This month marks the sixth anniversary of the death of Dr Kalim Siddiqui (r.a). On April 18, 1996, he suffered his last heart attack in Pretoria, South Africa, at the end of another successful Crescent International conference and lecture tour. It was an appropriate finale for a man whose understanding of Islam and the contemporary historical situation had informed and inspired Islamic movement activists around the world. For those who were fortunate enough to work with him, he was a constant source of guidance; since he died, much of our work has been determined by a simple question: how would Dr Kalim have understood this issue or situation, and what would he have said or done? Such was the range of issues in which he took an interest — many people tend to remember only a part of his work and think that it was his main area of interest — that this is almost always a rewarding approach.
The world situation as it has emerged since September 11 would not have surprised Dr Kalim. He often said that as the West found its dominance threatened by Islamic movements, it would become increasingly aggressive and ruthless, pushing its democratic and humanitarian facade aside and exposing its imperialist reality. He saw through the West’s self-image to understand its true nature at a time when many Muslims were still besotted with the ideas of democracy, universal values and the possibilities offered by working within western systems (as, indeed, many still are). He was wryly amused by Samuel Huntington’s thesis of a "clash of civilizations", saying that it was not Islam that was incapable of living with the rest of the world, but the West that was incapable of living with any value system that challenged the right of a Western elite to exploit everyone and everything else for its own interests. Preparing Muslims for the inevitability of deepening conflict with the Western world powers, with all its implications for Muslims at every level of their lives, was a major theme of his work.
Dr Kalim’s understanding of the nature of the West is now widely shared by Muslims. His understanding of the nature of the Islamic movement, and the way forward to meet its challenges, is also well known, even if many refuse to accept it. There is one other area of his work, however, that is in danger of being forgotten, at a time when it is perhaps more important than ever before: his understanding of the challenge facing Muslims living in Western countries. In the US and Britain in particular, but in other places as well, events since September 11 have confirmed his thesis that our situation will always be defined by the state of relations between the West and the Islamic movement at a global level, and that expecting to be able to live peaceably as Muslim individuals claiming the rights and freedoms of Western democracy will not work. This understanding was a major part of his reasons for the establishment of the Muslim Parliament of Great Britain in the wake of the Rushdie affair. At a time when thousands of Muslims are interned without trial in the US and other western countries, when Muslim charities, institutions and homes are being raided on fishing expeditions, and in Britain an alim is facing trial for reciting Qur’anicayaat in his speeches, the fact that the leadership that took over the Muslim Parliament after Dr Kalim’s death have effectively destroyed it — because they were more interested in the status that came with the name than in the institution and its work — should not blind us to the validity of the project’s original principles.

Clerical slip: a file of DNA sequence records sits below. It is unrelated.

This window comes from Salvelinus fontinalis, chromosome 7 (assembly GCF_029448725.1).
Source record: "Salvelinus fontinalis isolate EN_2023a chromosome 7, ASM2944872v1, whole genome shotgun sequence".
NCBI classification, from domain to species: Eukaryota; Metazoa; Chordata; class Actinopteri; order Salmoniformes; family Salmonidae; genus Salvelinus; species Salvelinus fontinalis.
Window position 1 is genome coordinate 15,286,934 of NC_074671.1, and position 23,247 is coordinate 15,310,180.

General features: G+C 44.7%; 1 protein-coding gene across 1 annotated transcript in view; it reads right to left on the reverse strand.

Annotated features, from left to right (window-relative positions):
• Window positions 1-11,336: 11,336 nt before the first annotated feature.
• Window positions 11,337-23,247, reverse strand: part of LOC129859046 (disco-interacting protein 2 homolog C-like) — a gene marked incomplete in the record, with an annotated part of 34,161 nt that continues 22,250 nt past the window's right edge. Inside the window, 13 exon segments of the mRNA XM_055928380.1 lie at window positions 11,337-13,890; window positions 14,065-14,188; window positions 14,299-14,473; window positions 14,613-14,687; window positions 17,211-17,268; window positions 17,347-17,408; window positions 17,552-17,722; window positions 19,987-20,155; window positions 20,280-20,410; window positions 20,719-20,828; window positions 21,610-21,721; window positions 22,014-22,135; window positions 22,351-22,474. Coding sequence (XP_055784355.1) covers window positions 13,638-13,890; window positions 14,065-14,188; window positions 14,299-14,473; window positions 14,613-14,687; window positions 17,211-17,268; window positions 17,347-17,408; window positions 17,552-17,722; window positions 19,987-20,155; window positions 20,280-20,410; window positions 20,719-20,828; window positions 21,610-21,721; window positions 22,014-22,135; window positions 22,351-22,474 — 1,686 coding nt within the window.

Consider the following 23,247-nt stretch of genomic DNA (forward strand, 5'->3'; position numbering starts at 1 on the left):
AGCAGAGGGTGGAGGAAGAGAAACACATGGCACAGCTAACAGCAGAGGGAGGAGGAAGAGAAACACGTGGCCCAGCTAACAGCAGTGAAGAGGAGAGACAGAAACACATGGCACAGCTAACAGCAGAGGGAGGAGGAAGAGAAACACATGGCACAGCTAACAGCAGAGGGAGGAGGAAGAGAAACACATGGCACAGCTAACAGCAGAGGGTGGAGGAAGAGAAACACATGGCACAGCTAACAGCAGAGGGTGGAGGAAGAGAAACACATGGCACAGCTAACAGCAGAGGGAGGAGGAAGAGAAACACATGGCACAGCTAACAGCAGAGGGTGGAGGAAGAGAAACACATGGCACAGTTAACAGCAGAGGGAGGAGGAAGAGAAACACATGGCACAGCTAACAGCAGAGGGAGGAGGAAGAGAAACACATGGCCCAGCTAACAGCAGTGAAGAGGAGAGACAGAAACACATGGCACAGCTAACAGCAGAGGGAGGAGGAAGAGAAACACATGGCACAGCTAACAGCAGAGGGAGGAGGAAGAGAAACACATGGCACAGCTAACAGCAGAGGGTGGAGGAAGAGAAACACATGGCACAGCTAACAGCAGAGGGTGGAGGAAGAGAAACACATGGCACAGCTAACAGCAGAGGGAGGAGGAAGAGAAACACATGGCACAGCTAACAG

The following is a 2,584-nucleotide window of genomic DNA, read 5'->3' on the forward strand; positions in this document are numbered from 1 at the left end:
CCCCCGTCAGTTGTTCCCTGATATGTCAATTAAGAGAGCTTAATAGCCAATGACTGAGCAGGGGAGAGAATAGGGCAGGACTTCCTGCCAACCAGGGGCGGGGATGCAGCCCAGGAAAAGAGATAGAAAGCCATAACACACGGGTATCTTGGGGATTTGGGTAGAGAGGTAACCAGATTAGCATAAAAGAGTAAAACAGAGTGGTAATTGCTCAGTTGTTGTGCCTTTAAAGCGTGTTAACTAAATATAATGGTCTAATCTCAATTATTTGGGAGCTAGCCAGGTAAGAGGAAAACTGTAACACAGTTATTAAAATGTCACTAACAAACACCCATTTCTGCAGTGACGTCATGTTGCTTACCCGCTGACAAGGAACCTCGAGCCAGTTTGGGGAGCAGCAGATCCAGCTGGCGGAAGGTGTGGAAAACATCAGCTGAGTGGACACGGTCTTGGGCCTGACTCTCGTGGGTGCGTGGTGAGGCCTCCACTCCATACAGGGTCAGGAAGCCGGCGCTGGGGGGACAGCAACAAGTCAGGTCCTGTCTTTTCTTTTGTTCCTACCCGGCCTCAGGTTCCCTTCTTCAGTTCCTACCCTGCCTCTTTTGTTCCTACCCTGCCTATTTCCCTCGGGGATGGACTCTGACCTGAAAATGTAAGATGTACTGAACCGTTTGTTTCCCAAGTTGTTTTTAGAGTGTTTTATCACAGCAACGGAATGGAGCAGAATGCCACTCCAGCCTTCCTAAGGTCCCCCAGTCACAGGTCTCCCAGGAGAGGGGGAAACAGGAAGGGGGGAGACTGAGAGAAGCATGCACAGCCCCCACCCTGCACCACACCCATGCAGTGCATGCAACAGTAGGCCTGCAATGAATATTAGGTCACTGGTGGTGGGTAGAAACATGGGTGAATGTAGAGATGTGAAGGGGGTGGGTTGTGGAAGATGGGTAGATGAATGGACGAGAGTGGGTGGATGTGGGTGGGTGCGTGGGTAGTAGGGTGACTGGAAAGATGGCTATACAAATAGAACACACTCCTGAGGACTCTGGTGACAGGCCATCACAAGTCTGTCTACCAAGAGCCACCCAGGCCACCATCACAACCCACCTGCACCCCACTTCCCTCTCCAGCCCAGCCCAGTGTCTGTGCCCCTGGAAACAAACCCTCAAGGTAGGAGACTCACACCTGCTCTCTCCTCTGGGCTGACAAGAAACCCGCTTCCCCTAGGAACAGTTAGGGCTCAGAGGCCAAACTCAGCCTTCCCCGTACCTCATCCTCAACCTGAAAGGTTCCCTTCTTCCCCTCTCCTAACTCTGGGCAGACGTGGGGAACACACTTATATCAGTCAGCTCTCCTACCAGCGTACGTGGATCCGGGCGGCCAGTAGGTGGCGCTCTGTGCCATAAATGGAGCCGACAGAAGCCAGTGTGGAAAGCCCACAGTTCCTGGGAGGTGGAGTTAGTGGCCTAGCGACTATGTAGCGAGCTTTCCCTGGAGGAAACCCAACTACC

Dr Kalim understood that Muslim communities in Western countries need to organize themselves to promote and protect their own needs and interests because their situation will become harder and harder, and appeals to justice and claims for equal treatment will not work. He also recognised that it would be both wrong and pointless to try to isolate ourselves from the global Islamic movement and its struggle against Western domination; instead we must become a part of it and draw strength from it for our own struggle. He also pointed out that it is when we can deal with Western governments and other institutions from a position of organized strength and confidence that we will be heard. Muslim voices in the US, Britain and other countries are at present divided and taking different approaches. This can be a source of strength if they have a common understanding and unity of purpose derived from the sort of approach proposed by Dr Kalim in the context of the Muslim community in Britain a decade ago.